10/01/2005

The Weblog: Friedrich Nietzsche as a Jane Austen Character

Friedrich Nietzsche as a Jane Austen Character

Awhile back I wrote a piece arguing that the supposed sexual repression of Christendom grew from the financial obstacles standing in the way of respectable marriage, which in turn can be traced to the efforts of ambitious families to maintain or raise their statuses via favorable marriages (i.e., marriages which bring wealth into the family). I gave special attention to St. Augustine, Nietzsche, Thoreau, and Rimbaud, all of whom came from marginal families who hoped that their sons’ education in the classics would allow them to enhance the family status – at the cost of deferring marriage for a decade or more. These four authors combined a high degree of alienation with the extraordinary eloquence derived from their intensive literary educations, and as a result, their dissident points of view were better expressed than the more mainstream points of view of other contemporary authors who were luckier, lazier, and happier. (Only St. Augustine seemed aware of the problem as such, though it can easily be seen in the biographies of the others.)

Nietzsche was the most brilliant German classicist of his generation and became a full professor younger than anyone ever had before. His family was completely respectable, but his mother was widowed and far from wealthy, and since academics were not well paid he was not especially marriageable – certainly not after his retirement with a disability. His relationships with women were few and unsuccessful, apparently being limited to infatuations with the wives of friends and a conjectured encounter with a prostitute. On the other hand, women who met him testified that he was courtly and pleasant and by no means unattractive – “not like a professor”, as one explained. (See Conversations with Nietzsche, ed. Gilman.) Nietzsche is often enough treated as a sexless object of ridicule, but I am willing to argue that his sexual problems were mostly situational.

Nietzsche was always a good boy, and during the bourgeois XIXc, especially in Lutheran Germany, the demands on good boys were enormous: hard work, educational and professional success, good manners, deference to superiors, chaste and decent behavior, and adherence to an ethicized (Kantian) version of Lutheran modernist orthodoxy which emphasized Duty. Nietzsche rejected part, but not all of these demands -- primarily in religion and the ethics -- but actually lived an essentially convential life. What he retained from his heritage was an emphasis on distinction, refinement, superiority, and self-improvement: the superman may be regarded as an intensified replacement for the already absurdly-high Lutheran standard which had been imposed on him from birth. Instead of making life easier and more fun, Nietzsche chose to make it more difficult: he was in thrall to The Seriousness.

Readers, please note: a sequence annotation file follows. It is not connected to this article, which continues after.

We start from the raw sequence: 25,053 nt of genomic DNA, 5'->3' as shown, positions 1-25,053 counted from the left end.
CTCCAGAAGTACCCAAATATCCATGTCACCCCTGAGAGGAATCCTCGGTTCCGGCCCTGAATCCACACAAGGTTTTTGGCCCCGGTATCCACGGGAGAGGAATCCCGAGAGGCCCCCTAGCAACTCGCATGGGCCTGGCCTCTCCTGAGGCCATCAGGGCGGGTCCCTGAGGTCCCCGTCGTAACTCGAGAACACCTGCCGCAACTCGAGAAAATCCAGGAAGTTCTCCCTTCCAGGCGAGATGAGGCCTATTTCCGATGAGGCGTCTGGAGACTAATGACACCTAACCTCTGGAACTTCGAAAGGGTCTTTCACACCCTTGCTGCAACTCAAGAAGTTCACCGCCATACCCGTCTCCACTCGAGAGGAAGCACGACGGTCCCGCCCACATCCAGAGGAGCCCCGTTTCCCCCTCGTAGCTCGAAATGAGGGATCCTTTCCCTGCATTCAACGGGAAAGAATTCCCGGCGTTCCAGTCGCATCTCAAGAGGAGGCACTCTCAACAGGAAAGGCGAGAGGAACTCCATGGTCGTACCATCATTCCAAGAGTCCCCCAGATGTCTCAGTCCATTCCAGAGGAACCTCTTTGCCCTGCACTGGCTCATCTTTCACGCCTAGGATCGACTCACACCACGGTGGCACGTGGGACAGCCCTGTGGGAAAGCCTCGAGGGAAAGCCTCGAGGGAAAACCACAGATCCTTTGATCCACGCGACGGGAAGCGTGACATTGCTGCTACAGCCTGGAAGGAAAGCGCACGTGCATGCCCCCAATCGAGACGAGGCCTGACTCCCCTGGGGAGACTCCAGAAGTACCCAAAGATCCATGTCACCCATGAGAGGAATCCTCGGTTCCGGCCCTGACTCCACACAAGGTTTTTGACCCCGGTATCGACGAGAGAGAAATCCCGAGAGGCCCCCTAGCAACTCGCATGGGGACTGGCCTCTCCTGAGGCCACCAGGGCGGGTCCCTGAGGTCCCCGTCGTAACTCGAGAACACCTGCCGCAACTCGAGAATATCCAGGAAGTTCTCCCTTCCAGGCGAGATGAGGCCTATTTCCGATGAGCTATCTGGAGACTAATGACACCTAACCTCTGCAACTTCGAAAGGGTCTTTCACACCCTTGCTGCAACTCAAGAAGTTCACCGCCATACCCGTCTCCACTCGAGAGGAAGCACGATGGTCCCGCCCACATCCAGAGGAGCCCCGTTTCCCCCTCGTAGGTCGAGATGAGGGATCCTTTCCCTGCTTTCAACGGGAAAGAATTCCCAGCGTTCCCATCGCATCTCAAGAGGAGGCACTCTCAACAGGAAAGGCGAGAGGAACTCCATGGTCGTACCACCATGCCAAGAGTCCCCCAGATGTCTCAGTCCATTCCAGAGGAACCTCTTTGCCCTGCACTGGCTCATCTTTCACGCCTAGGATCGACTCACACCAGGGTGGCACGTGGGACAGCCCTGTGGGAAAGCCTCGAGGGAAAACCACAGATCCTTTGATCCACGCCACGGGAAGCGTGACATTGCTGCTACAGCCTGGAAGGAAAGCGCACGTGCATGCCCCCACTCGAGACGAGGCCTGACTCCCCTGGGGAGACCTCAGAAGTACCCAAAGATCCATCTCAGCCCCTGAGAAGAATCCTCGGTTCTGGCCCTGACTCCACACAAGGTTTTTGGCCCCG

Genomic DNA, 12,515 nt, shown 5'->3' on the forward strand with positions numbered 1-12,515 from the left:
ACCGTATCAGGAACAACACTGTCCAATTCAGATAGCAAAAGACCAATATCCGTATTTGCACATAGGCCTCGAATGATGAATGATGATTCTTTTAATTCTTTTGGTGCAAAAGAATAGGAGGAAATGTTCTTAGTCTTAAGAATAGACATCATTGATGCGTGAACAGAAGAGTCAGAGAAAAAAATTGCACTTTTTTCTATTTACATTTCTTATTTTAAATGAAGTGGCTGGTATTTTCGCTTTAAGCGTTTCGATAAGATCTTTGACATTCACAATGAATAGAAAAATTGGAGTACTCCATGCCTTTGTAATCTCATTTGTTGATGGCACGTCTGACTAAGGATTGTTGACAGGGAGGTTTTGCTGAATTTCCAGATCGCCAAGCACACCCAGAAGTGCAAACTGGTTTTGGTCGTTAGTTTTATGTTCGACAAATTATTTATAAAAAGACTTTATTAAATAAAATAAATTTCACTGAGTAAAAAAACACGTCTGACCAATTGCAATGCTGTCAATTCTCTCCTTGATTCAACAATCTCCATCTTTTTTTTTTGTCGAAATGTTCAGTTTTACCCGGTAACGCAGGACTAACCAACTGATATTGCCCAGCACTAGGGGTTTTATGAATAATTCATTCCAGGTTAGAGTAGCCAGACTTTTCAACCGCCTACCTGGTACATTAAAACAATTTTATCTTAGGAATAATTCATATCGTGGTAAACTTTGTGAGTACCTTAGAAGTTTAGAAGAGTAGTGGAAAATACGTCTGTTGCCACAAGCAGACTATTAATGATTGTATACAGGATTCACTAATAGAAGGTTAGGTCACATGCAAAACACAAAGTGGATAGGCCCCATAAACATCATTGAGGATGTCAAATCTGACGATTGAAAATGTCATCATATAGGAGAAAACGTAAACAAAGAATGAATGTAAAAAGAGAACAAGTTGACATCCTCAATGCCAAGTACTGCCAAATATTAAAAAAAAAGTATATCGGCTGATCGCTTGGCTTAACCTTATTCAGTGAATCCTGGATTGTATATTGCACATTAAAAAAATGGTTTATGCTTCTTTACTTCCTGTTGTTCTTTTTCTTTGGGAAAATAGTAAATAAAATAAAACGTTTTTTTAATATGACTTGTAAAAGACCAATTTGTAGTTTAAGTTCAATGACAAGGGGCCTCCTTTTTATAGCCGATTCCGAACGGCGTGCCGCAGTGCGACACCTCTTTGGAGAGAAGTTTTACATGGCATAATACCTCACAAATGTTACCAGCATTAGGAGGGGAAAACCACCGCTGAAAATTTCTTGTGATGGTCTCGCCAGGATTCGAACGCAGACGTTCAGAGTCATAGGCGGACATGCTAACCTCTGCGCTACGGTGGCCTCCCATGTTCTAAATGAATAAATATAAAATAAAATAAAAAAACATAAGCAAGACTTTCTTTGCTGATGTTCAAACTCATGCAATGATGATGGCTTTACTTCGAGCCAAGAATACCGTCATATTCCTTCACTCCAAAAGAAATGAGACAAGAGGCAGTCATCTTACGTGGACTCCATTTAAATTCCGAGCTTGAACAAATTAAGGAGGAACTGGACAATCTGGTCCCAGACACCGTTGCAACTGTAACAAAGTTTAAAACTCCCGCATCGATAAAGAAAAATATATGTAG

Nietzsche rejected the bourgeois work ethic in favor of a more heroic aristocratic ideal, and he rejected Lutheran moralism for a freer, more aristocratic way of life. The traditional aristocrat was not answerable to anyone, and while moderns tend to misrepresent aristocrats as effete and sissified, the traditional aristocracy consisted of elegant but brutal military specialists with strong hedonistic and erotic tendencies.However, actual aristocracies did not conform to Nietzsche’s ideals, nor would Nietzsche’s marital prospects have been much better in a less bourgeois society.

Let me, perhaps capriciously, take Jane Austen’s Sense and Sensibility (1811) as a case study in the actual life of an aristocracy. Austen’s book describes the lifeboat ethics of the children of the English gentry, many of whom were doomed by demographics to downward mobility. Elegant, pious propriety masked the use of every means necessary to destroy rivals for favorable marriages and inheritances – rivals who were usually very near kin. In Austen’s book the people tend to be epiphenomenal, with the real players being the titles to parcels of landed property.

The class systems which made culture and refinement possible by concentrating wealth also produced cultured people of uncertain status who had to be ejected and forgotten, while at the same time dooming most of its members to conventional and not terribly happy marriages. A good marriage partner had to be of good family with an adequate income, belong to the right sect and political faction, be reasonably well-bred and personable, and belong to approximately the same social circle (which seemingly required being “cousins or something like it”.) Any personal requirements imposed by the individual partners would further restrict the pool of eligibles, though often marriages were arranged in complete disregard for the desires of the nominal principals of the ceremony.

Furthermore, the aristocrats in Austen’s book, who are typical of aristocrats everywhere, were not supermen or anything like supermen. They did not aspire to self-overcoming, but were perfectly happy to occupy themselves with hunting, whist, hot toddies, dances, flirtation, and seduction. While Nietzsche envied the amoral ease and grace of the aristocracy, as a self-confessed decadent (i.e., as a bourgeois Lutheran) he could not hope to attain it, especially insofar as it was linked with stupidity and laziness. Instead, he invented a new rigorist, strenuous ideal, even more difficult than the conventional life he had been born into. Nietzsche was a hyper-bourgeois hyper-Lutheran.

But the big question is this: if Nietzsche had been an Austen character, could he have married one of Austen's Dashwood sisters?

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